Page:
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Artur Bergman / Flickr Creative Commons

Americans spent $3.36 trillion on health care in 2016, a 4.8% increase from 2015, according to the latest spending projections from the Centers for Medicare and Medicaid Services.

Although last year's growth rate in health care expenses was lower than the 5.8% increase in 2015, it was still more than double the broader U.S. inflation rate of 2.1%, according to the report from the agency's Office of the Actuary. That indicates health care costs have moderated broadly during the Obamacare years, but health care continues to eat up more of the U.S. economy. Read on for some of the other important stats from the report.

  • The growth rate of national health care expenses slowed somewhat last year because Medicaid didn't grow as fast. It had increased a lot more quickly in 2014 and 2015, when Obamacare's Medicaid expansion kicked in.
  • By 2025, health care expenses will consume about 19.9% of the country's GDP, up from 18.1% in 2016. That's actually a shade lower than the 20.1% federal actuaries predicted for 2025 last year.
  • The amount spent on health care will increase more rapidly over time as more people age into Medicare, when care is more expensive. Hospitals, doctors, drug companies, medical device firms and other players in the health care system also are expected to raise prices in the coming years due to "economywide price inflation."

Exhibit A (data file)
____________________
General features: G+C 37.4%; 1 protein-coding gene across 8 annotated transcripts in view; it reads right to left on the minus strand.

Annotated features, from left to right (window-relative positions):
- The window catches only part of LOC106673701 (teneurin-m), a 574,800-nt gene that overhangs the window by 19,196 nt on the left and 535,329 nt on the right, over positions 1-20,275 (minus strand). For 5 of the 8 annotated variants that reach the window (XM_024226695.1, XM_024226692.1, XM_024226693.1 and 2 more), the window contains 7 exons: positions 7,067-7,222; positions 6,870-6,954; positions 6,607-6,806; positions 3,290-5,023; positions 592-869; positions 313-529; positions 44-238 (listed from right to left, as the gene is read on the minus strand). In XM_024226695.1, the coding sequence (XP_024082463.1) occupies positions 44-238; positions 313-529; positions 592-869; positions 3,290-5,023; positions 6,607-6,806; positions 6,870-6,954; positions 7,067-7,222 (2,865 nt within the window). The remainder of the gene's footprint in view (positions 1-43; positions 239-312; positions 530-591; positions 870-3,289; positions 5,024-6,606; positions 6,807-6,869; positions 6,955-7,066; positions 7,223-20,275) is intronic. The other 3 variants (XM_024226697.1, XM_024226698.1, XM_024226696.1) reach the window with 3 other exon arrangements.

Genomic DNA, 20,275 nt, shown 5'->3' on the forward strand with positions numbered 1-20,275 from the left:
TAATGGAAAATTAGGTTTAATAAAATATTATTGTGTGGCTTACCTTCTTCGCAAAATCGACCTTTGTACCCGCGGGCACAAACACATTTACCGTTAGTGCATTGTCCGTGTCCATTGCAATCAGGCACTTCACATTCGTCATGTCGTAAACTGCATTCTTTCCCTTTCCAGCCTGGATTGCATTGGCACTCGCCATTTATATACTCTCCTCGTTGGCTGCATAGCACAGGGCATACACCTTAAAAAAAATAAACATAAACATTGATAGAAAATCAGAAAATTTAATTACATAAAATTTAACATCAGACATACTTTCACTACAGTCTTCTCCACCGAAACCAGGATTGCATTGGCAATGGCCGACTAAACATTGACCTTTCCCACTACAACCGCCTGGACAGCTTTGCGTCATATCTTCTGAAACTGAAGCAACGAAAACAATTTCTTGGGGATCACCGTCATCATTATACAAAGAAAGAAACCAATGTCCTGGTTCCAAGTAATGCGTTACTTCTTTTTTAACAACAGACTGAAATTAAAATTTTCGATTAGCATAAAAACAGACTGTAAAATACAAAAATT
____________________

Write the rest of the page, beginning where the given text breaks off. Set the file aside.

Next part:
• More than 32% of the $3.36 trillion health care tab was spent on care in hospitals. Roughly 27% was spent on physicians and other providers, and 10% was spent on prescription drugs. (This shows that even though drug prices continue to ignite anger nationwide, a lot more money is spent on hospitals and doctors.)
  • Out-of-pocket spending grew more year over year in 2016 because of a "higher proportion of private health insurance enrollees being in high-deductible health plans."

Go deeper

Kendall Baker, author of Sports
2 hours ago - Sports

European soccer is at war

Liverpool celebrating its 2019 Champions League victory. Photo: Nigel Roddis/Getty Images

Europe's biggest soccer clubs have established The Super League, a new midweek tournament that would compete with — and threaten the very existence of — the Champions League.

Why it matters: This new league, set to start in 2023, "would bring about the most significant restructuring of elite European soccer since the 1950s, and could herald the largest transfer of wealth to a small set of teams in modern sports history," writes NYT's Tariq Panja.

Dion Rabouin, author of Markets
3 hours ago - Economy & Business

2021's expected earnings blowout begins

JPMorgan CEO Jamie Dimon. Photo: Mark Kauzlarich/Bloomberg via Getty Images

First-quarter earnings so far have been very strong, outpacing even the rosy expectations from Wall Street and that's a trend that's expected to continue for all of 2021. S&P 500 companies are on pace for one of the best quarters of positive earnings surprises on record, according to FactSet.

Why it matters: The results show that not only has the earnings recession ended for U.S. companies, but firms are performing better than expected and the economy may be justifying all the hype.

3 hours ago - Science

NASA's Mars helicopter takes flight as first aircraft piloted on another planet

Ingenuity on the surface of Mars, filmed by NASA's Perseverance rover. Photo: NASA Jet Propulsion Laboratory

NASA successfully piloted the Ingenuity Mars helicopter for its first experimental flight on Monday, briefly hovering the aircraft as NASA's Perseverance rover collected data.

Why it matters: Ingenuity's short flight marks the first time a human-built aircraft has flown on a world other than Earth, opening the door to new means of exploring planets far from our own.